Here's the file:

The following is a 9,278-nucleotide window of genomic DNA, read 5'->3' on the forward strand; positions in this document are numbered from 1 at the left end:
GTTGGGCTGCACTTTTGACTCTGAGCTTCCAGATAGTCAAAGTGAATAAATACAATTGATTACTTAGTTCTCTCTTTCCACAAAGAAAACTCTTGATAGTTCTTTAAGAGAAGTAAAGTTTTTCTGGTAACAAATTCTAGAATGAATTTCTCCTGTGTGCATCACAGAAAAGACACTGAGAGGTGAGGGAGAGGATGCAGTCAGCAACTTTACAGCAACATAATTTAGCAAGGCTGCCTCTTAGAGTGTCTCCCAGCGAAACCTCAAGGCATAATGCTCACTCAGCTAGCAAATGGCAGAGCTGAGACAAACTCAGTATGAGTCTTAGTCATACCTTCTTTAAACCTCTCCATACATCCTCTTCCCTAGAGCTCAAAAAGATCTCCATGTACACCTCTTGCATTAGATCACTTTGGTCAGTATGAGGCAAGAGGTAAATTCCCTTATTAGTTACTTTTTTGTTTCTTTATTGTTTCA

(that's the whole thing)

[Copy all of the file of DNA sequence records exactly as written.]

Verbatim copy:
The following is a 9,278-nucleotide window of genomic DNA, read 5'->3' on the forward strand; positions in this document are numbered from 1 at the left end:
GTTGGGCTGCACTTTTGACTCTGAGCTTCCAGATAGTCAAAGTGAATAAATACAATTGATTACTTAGTTCTCTCTTTCCACAAAGAAAACTCTTGATAGTTCTTTAAGAGAAGTAAAGTTTTTCTGGTAACAAATTCTAGAATGAATTTCTCCTGTGTGCATCACAGAAAAGACACTGAGAGGTGAGGGAGAGGATGCAGTCAGCAACTTTACAGCAACATAATTTAGCAAGGCTGCCTCTTAGAGTGTCTCCCAGCGAAACCTCAAGGCATAATGCTCACTCAGCTAGCAAATGGCAGAGCTGAGACAAACTCAGTATGAGTCTTAGTCATACCTTCTTTAAACCTCTCCATACATCCTCTTCCCTAGAGCTCAAAAAGATCTCCATGTACACCTCTTGCATTAGATCACTTTGGTCAGTATGAGGCAAGAGGTAAATTCCCTTATTAGTTACTTTTTTGTTTCTTTATTGTTTCA